A recommendation by the Granite Falls Hospital Board to purchase property adjacent to Granite Ridge Place as the location of a proposed replacement nursing home sailed by the Granite Falls City Council on a unanimous vote Monday night.

A recommendation by the Granite Falls Hospital Board to purchase property adjacent to Granite Ridge Place as the location of a proposed replacement nursing home sailed by the Granite Falls City Council on a unanimous vote Monday night.
Hospital CEO and administrator, George Gerlach, attended the meeting to seek support and provide the council background as to the board's decision making process. This past November, the Granite Falls council approved a request from the hospital board to purchase a 40 acre plot of land in the Industrial Park that would have provided adequate space for both the new nursing home and a future hospital, thereby allowing for what would have eventually been a community healthcare campus.
Ideally, the board was said to have preferred to have the nursing home next to the hospital owned senior living facility, Granite Ridge Place, but original negotiations with land owner Dale Voss were said to have been cost prohibitive. Thus, the board looked elsewhere, eventually settling on the Industrial Park where the hospital could have purchased the land from the city at an enticing rate of $83,400, or roughly $2,000 per acre.
The Industrial Park may very well have been the final stop had the nursing home initiative not been slowed by news of forthcoming changes to reimbursement rates by Blue Cross Blue Shield. That information, which detailed a projected cost impact to the hospital at close to a million dollars, caused the board to have to reconsider the hospital's financing situation, allowing time for more discussion on the location issue.
Concerns emerging from both the board and the community revolved around two perceptions; one, that the healthcare campus would change the nature of the industrial park and that which might be located therein; and two, that by locating the nursing home in the Industrial Park the city would be more or less removing its elderly from the body of the community.
With this in mind, Gerlach said the board re-evaluated its options without the previously requisite large acreage needed for the healthcare campus plan. Topping that list was the property adjacent to Granite Ridge Place.
Following the new round of negotiations between Gerlach and Voss, the board gave the administrator its blessing to approach the city council to request approval to enter into a purchase agreement, this time for just 8.1 acres of property, at a cost of $147,084, or just over $18,000 per acre.
This figure would later be adjusted to include increased three additional acres that city engineer Dave Berryman recommended to allow for ideal road access to County Road 38. Thus, the final figure approved by the council was for a purchase price of 11 acres not to exceed $198,859.
"There's always twist and turns," acknowledged Mayor Dave Smiglewski.
"There is," said Gerlach in agreement. "And we'll keep knockin things off our list until we get the nursing home project done."

In other news:
•The Granite Falls Historical Society received the blessing of the council to pursue a Minnesota Historical Society (MHS) Legacy Funding grant that would facilitate approximately $175,500 in repairs to the Andrew J. Volstead House.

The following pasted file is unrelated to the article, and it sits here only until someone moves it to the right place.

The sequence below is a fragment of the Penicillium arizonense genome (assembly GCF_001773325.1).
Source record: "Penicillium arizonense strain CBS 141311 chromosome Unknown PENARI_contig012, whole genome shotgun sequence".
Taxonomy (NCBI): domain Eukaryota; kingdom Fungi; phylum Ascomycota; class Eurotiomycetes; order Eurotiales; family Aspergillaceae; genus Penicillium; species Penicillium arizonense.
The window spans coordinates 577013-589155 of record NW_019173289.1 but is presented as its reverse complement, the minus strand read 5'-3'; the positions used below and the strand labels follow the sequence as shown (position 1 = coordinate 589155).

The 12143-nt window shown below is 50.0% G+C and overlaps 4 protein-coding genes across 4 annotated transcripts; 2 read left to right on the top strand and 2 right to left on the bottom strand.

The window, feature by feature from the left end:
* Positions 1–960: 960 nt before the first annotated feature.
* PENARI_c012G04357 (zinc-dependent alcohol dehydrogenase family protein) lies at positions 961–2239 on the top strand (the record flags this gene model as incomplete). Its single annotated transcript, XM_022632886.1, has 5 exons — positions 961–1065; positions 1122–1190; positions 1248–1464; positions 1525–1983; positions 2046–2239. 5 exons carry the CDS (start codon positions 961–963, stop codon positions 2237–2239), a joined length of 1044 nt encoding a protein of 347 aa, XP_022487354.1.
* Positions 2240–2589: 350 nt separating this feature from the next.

The Granite Falls Historical Society has long taken note of the weakening substructure of the 135 year old National Landmark––one of just 24 in all of Minnesota. In 2012 the organization was awarded a $5,500 grant by the Minnesota Historical Society to fund an inspection and recommendation for Volstead House repairs.
That grant brought forth an inspection from LSE Engineers, of Le Sueur, which identified estimated site construction costs at the aforementioned $175,500 figure. The grant would cover this cost, save $28,000 in matching funds being offered by the historical society.
•Council members tabled a donation request  by Ashley Hanson, co-owner PlaceBase Productions, to fund a coinciding event for this year's Meander Opening Night Celebration.
Director, Hanson, and Playwright, Andrew Gaylord, worked with area locals to create a Meandering River Walk, held in conjunction with last year's Meander, and also the Paddling Theater, which was held alongside with CURE's River History Weekend and the 50th Anniversary of the DNR's State Water Trails division.
Hanson said that those two events brought over 400 individuals to downtown Granite Falls and put over 200 on the Minnesota River, respectively, through grants from the Kresge Foundation. This time, however, the grant funding had not come through, and if the city was going to host another PlaceBase production, funding would have to come from elsewhere.
The idea for this year's production would revolve around the 1940s to 1960s––a time many referred to as the "golden age" of Granite Falls.
"The community has asked for this project," said Hanson. "We want to bring those stories and that history to life .... and kind of remind everybody what it was like and that it can be this way again."
Hanson said that she visited 20 main street businesses and that all expressed enthusiastic support for the project––half of which doing so monetarily. In addition, the Granite Historical Society and Chamber of Commerce has also pledged financial support.
Steve Nordaune said he thought the council should support the project, but the council would table the request allowing City Manager Bill Lavin time to see if money could be located within the budget.
The request was for $2,500 from the city. Hanson and Gaylord are looking to raise $10,000 to support the project in sum.
•The council waived quotes and approved a $4,505 quote to replace the air conditioner in the Granite Falls Library.